By: Chris Cooper, Wellness Director

Many residents enjoy outdoor activity year-round. Whether it’s walking to the circle or over the bridge, strolling the campus or playing bocce, exercising safely and using precautions while in the Florida sun is crucial. Overexposure to the sun and heat put everyone at risk for hyperthermia, but according to the National Institutes of Health, it is particularly dangerous for an older population.

Hyperthermia is an abnormally high body temperature and includes all of the following:

-Heat Syncope — a sudden dizziness during activity in hot weather. Note: If you take a beta-blocker heart medication, you are even more likely to feel faint.
-Heat Cramps — a painful tightening of muscles in your stomach, arms, or legs. The body temperature and pulse usually stay normal during heat cramps; your skin may feel moist and cool.
-Heat Edema — a swelling in your ankles and feet when you get hot.
-Heat Exhaustion — a warning that your body can no longer keep itself cool. You might feel thirsty, dizzy, weak, uncoordinated, and nauseated. You may sweat a lot. Your body temperature may stay normal, but your skin may feel cold and clammy. Some people with heat exhaustion have a rapid pulse. Untreated, heat exhaustion can progress to life-threatening heat stroke.
-Heat Stroke — an EMERGENCY requiring medical help immediately. Signs of heat stroke include: fainting or becoming unconscious; behavior change – confusion, agitation, staggering, being grouchy; body temperature over 104°F (40°C); Dry, flushed skin and a strong, rapid pulse or a slow, weak pulse; not sweating (even if it is hot outside).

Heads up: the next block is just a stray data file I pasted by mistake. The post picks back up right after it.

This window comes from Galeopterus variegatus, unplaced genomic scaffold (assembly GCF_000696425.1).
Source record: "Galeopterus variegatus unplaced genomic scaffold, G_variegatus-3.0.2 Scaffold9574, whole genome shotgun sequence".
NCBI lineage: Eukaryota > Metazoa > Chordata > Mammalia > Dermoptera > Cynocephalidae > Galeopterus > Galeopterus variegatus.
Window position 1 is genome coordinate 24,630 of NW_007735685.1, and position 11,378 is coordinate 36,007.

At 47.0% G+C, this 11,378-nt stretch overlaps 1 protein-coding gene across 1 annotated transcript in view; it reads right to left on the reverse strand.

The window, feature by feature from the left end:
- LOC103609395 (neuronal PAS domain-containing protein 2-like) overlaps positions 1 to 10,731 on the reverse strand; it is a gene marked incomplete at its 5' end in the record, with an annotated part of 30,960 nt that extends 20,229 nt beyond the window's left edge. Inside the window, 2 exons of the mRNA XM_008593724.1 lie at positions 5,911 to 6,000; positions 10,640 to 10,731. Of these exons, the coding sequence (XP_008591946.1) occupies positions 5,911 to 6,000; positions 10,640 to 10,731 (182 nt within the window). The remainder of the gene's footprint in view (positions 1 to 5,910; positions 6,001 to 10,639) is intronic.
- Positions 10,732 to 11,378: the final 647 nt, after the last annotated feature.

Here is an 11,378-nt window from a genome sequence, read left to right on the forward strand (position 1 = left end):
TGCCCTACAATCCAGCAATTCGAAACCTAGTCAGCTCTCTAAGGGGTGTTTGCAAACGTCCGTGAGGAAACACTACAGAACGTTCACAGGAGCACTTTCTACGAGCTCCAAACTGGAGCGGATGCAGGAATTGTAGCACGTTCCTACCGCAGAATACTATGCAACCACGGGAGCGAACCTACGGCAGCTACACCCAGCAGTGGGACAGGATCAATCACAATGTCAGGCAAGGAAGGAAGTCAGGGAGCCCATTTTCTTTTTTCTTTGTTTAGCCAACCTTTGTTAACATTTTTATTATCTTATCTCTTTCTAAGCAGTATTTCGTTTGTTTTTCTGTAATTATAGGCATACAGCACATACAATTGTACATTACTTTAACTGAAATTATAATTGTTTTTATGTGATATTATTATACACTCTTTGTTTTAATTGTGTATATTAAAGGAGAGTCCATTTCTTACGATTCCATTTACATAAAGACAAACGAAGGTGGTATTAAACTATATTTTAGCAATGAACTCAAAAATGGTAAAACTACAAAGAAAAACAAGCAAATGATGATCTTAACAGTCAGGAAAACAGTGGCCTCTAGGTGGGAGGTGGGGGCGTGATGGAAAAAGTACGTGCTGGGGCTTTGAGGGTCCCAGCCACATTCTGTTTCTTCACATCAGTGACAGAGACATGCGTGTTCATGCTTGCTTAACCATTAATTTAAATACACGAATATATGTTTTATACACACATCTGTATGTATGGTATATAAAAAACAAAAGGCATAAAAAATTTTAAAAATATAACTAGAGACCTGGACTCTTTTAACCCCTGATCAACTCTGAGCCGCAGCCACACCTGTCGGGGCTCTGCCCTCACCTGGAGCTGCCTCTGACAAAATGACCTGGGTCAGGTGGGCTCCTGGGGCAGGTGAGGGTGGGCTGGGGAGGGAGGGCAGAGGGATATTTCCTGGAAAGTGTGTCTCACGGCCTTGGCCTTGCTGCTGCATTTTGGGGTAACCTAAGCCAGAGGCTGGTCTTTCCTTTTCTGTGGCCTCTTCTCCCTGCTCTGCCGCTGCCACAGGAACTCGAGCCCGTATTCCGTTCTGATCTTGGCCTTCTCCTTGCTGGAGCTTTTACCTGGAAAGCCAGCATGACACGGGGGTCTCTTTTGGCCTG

According to the National Institute on Aging, most people who die from hyperthermia are over 50 years old. Health problems that put this population at greater risk include:

-Heart or blood vessel problems
-Poorly working sweat glands or changes in your skin caused by normal aging
-Heart, lung, or kidney disease, and any illness that makes you feel weak or results in a fever
-Conditions treated by drugs, such as diuretics, sedatives, tranquilizers, and some heart and high blood pressure medicines. They may make it harder for your body to cool itself.
-Prescription drugs; ask your doctor if any may make you more likely to become overheated
-Being very overweight or underweight
-Drinking alcoholic beverages

Reduce your risk! If you prefer the outdoors for exercise, consider ways to reduce your risk for a heat-related illness. Check the weather before you go out — not only current air temperature, but also humidity and UV ray levels are easily obtainable on your cell phone or on the web. Make sure you are hydrated before you go out; stay hydrated by carrying a water bottle with you. Keep yourself cool in lightweight, loose-fitting clothing, and do not forget a hat. Do not exercise, garden, or even lie by the pool during the hottest time of day (10:00 a.m.-2:00 p.m.). Your best location when it really heats up? The Wellness Center! Temperature-controlled to 72 degrees year-round, and you can’t beat the view.